When reporters get political

The revolving door between journalism and political consulting receives fresh scrutiny in an Editor & Publisher article focusing on Ohio candidate Jean Schmidt's media strategist Fritz Wenzel, previously a long-time staff writer for the Toledo Blade. The problem, however, is not Wenzel's latest gig but his friendship with Tom Noe, the GOP contributor at the center of the Coingate scandal:


Wenzel, a longtime GOP campaign worker in Oregon, spent 10 years on the Blade politics beat before returning to the world of political consulting in May, virtually the day after he left the paper. One of the key contacts he made along the way was the man now at the center of the Coingate accusations, Tom Noe, a major Republican fund-raiser who attended the wedding of Wenzel's son, P.J., a state GOP employee. Noe's wife, Bernadette, even praised Wenzel during a GOP Lincoln Day Dinner this spring. "It was obvious that [Wenzel] was a Republican, he never hid the fact," Dennis Lang, interim chair of the Lucas County Republican Central Committee, told me last month. "But his work stayed in neutral ground."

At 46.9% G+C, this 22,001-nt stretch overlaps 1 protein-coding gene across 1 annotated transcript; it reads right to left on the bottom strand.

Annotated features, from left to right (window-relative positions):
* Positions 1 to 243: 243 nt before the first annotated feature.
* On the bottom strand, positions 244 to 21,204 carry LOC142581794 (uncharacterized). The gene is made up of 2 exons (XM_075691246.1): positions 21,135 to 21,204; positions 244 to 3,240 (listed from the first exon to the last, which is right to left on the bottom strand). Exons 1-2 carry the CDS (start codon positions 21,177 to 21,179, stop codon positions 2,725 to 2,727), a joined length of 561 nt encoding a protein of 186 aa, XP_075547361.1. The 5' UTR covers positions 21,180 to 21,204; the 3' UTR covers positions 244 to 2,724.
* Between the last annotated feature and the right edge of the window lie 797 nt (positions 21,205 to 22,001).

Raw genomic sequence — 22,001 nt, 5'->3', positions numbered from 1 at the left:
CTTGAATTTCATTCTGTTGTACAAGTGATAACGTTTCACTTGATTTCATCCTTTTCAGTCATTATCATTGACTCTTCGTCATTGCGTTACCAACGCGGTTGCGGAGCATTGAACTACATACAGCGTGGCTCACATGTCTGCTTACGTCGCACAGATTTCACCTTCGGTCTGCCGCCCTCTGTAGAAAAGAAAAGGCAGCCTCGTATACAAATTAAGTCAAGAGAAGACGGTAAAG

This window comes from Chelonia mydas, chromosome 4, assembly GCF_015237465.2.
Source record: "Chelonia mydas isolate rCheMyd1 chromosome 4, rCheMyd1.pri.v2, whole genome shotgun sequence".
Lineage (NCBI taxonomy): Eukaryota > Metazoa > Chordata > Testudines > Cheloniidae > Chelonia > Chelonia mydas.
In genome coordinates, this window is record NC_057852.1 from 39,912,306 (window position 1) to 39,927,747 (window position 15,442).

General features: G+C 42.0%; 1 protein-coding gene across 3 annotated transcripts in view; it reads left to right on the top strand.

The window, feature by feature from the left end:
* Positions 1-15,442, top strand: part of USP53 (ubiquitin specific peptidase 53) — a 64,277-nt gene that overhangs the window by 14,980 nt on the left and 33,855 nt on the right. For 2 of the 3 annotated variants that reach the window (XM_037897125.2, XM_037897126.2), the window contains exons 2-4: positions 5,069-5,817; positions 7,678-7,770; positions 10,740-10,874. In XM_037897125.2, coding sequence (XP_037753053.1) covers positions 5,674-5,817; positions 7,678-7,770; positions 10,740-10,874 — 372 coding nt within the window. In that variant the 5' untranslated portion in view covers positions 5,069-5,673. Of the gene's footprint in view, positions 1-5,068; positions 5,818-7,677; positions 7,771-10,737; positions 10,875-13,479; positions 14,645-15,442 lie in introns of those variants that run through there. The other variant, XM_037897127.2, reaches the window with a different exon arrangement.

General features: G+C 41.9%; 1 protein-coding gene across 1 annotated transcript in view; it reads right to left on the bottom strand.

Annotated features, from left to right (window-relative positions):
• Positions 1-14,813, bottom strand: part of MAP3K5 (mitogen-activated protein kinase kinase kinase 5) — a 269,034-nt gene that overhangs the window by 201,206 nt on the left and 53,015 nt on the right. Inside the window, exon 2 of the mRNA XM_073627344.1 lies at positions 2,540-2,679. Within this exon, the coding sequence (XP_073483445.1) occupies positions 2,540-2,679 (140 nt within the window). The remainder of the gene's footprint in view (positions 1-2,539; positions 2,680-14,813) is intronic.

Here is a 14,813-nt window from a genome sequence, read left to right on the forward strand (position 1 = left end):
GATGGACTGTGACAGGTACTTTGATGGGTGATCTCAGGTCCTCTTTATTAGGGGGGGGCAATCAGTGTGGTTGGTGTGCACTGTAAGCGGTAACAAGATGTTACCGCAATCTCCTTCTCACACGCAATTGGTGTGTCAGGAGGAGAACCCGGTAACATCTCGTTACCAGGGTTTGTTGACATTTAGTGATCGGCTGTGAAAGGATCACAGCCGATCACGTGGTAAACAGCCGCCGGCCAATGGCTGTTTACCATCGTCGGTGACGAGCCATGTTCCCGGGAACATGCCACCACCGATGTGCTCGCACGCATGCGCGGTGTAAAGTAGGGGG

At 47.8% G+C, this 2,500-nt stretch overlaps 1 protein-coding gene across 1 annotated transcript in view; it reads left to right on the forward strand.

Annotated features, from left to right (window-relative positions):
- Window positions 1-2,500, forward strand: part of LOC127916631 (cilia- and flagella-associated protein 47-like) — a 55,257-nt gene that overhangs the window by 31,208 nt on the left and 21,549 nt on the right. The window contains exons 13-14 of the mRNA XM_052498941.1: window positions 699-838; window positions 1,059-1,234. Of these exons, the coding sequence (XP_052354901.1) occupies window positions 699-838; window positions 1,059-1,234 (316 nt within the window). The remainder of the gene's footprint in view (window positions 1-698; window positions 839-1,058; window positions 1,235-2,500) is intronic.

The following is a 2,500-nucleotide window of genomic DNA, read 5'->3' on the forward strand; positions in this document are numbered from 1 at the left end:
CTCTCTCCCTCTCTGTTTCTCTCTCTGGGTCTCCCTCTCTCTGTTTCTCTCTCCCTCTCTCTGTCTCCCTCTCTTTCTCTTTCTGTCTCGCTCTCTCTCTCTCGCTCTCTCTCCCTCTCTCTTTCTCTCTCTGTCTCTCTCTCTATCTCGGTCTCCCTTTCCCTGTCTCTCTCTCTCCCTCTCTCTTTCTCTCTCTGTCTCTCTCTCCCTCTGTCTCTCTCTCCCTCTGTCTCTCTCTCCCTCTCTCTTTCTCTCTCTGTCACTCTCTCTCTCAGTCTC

Not according to the Lucas County Democratic Party, which devoted a page on its Web site to blasting Wenzel for alleged inaccuracy and bias. Suspicions about partisan leanings were further fueled when Wenzel signed on as media strategist for Jean Schmidt, the GOP nominee for an open Cincinnati-area congressional seat that voters will fill in a special August election (she won a primary on June 14). Disclosure records show Wenzel received $30,000 from Schmidt's campaign on May 16, the day his last column for the paper appeared, and three days after he left the Blade. He got another $30,000 from those coffers a week later, according to records. Part of the money went to media buys.
Wenzel's career change also renewed rumors, so far unsubstantiated, that his ties to Noe and the GOP may help explain why he not only failed to uncover Coingate but also a related Noe scandal involving alleged illegal funneling of contributions to President Bush's 2004 campaign. Several Blade editors told me they'd heard rumors that Wenzel learned as early as January 2004 about a federal investigation into Noe's alleged illegal donations, none of which emerged in the press until this past spring.
While the article is careful not to accuse him of impropriety, it's the kind of thing that would have conservatives screaming for blood if Wenzel were a Democrat. Goddamn the liberal press!

[LINK via Eschaton]

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